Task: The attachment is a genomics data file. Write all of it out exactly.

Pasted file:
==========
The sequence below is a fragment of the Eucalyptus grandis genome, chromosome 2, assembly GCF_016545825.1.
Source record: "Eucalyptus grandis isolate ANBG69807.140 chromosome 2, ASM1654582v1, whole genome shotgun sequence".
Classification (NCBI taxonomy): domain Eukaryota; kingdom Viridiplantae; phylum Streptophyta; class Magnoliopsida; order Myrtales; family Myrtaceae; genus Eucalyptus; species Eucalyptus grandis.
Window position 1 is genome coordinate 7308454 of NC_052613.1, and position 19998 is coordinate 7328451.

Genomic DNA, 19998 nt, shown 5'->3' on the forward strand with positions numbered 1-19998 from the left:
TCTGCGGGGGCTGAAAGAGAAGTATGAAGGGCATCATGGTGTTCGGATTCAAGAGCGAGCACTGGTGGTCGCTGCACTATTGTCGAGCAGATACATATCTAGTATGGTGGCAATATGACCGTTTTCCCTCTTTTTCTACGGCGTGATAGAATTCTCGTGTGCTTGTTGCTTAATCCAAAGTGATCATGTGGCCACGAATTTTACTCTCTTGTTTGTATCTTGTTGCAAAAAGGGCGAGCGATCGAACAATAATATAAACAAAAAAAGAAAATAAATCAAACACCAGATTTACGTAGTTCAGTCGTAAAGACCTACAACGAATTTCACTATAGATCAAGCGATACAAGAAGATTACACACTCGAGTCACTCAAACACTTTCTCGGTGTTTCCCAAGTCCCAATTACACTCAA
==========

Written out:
The sequence below is a fragment of the Eucalyptus grandis genome, chromosome 2, assembly GCF_016545825.1.
Source record: "Eucalyptus grandis isolate ANBG69807.140 chromosome 2, ASM1654582v1, whole genome shotgun sequence".
Classification (NCBI taxonomy): domain Eukaryota; kingdom Viridiplantae; phylum Streptophyta; class Magnoliopsida; order Myrtales; family Myrtaceae; genus Eucalyptus; species Eucalyptus grandis.
Window position 1 is genome coordinate 7308454 of NC_052613.1, and position 19998 is coordinate 7328451.

Genomic DNA, 19998 nt, shown 5'->3' on the forward strand with positions numbered 1-19998 from the left:
TCTGCGGGGGCTGAAAGAGAAGTATGAAGGGCATCATGGTGTTCGGATTCAAGAGCGAGCACTGGTGGTCGCTGCACTATTGTCGAGCAGATACATATCTAGTATGGTGGCAATATGACCGTTTTCCCTCTTTTTCTACGGCGTGATAGAATTCTCGTGTGCTTGTTGCTTAATCCAAAGTGATCATGTGGCCACGAATTTTACTCTCTTGTTTGTATCTTGTTGCAAAAAGGGCGAGCGATCGAACAATAATATAAACAAAAAAAGAAAATAAATCAAACACCAGATTTACGTAGTTCAGTCGTAAAGACCTACAACGAATTTCACTATAGATCAAGCGATACAAGAAGATTACACACTCGAGTCACTCAAACACTTTCTCGGTGTTTCCCAAGTCCCAATTACACTCAA